Wolves, bears, lynxes, foxes, wild boars, red deer or ravens: Wherever man encounters wildlife or vice-versa, problems arise. Although it is certain that the ecological balance has been upset, and this was done by human intervention, it is not legitimate to shoot wild animals that are reclaiming their natural habitat or simply try to find a place in our "civilized" world. Especially in the case of the so-called predators, which have always been considered as a competition to human hunters and gatherers, the boundaries between seemingly legitimate regulation and renewed extermination are fluid. Yet examples, such as those from Yellowstone National Park, prove that the presence of wolves can have a positive impact on biodiversity by preventing, for instance, overpopulation of even-toed ungulates such as buffalos and wapitis and overgrazing by them/ In many cases, wolves can also be considered as an "umbrella species": the protection of their natural habitat benefits a whole range of other animal and plant species.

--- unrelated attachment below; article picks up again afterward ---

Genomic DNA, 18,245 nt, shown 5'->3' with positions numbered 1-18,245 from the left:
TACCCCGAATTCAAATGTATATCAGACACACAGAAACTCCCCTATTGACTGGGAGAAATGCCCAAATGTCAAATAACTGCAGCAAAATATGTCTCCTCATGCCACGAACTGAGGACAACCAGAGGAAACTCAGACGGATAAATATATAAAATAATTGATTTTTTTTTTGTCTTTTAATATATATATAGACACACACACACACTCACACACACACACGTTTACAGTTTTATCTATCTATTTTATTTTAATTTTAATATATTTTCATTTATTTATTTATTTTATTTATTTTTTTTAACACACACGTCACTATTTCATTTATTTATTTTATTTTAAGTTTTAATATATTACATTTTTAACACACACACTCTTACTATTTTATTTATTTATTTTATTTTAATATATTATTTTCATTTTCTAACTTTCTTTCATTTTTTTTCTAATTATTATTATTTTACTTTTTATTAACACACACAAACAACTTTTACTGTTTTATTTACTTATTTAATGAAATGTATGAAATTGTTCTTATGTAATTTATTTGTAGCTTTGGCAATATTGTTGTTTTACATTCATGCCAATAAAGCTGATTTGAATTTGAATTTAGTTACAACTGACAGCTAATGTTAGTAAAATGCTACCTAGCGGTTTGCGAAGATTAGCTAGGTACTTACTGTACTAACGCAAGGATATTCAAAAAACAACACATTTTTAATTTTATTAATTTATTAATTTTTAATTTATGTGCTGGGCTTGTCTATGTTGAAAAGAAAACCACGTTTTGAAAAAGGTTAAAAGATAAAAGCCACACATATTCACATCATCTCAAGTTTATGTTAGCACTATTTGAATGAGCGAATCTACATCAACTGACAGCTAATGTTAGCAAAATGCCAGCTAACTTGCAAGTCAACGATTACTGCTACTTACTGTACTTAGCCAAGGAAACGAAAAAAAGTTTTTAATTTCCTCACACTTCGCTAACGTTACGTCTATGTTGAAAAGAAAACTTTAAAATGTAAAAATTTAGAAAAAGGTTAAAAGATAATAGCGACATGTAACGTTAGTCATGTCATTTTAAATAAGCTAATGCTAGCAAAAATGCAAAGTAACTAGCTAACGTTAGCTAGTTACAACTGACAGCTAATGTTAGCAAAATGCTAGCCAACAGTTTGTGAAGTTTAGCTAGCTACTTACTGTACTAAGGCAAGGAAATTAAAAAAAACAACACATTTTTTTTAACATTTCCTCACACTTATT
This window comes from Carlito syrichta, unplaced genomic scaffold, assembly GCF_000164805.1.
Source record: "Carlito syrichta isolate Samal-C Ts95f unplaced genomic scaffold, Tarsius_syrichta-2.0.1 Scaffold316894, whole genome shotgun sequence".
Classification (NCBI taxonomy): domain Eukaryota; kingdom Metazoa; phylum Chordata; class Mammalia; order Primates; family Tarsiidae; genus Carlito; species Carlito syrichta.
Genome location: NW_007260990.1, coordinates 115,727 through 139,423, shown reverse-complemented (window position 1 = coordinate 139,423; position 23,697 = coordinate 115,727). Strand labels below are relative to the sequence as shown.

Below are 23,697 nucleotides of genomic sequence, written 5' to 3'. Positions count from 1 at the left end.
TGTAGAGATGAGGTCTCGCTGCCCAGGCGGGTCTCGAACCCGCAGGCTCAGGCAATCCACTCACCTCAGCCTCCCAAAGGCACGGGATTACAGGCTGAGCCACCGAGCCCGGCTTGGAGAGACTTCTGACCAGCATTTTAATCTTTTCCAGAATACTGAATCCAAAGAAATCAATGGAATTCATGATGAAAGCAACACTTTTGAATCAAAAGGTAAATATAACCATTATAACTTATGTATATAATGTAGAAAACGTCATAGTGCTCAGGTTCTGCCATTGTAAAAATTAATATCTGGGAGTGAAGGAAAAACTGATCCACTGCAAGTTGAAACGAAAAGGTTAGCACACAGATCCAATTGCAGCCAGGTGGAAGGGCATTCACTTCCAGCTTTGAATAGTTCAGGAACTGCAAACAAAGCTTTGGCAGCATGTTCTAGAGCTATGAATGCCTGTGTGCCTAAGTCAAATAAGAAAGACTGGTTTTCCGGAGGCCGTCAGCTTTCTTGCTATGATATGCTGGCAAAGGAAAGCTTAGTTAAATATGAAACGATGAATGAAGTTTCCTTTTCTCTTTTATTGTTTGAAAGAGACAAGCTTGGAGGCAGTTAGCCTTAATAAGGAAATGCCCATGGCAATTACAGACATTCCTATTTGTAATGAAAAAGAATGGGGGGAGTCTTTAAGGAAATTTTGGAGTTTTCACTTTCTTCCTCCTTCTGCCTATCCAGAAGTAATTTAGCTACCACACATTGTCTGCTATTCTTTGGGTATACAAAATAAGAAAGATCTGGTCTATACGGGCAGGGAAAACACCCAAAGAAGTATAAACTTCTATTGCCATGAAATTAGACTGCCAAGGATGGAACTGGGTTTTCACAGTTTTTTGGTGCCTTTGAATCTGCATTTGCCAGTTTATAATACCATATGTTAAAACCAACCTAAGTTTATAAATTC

[1] Judgment of the Court (Second Chamber) of 11 June 2020, Asociatia “Alianta pentu combaterea abuturilor c TM ab Others”;
[2]  LCIE: Wolf - Canis lupus: Wolf facts,
[3] European Commission : Wolves in Europe: Commission urges local authorities to make full use of existing derogations and collects data for conservation status review, 4 September 2023,     
[4] European Parliament: European Parliament resolution of 24 November 2022 on the protection of livestock farming and large carnivores in Europe (2022/2952(RSP)),

Thank you for your support, Feral Luxembourg from Enscherange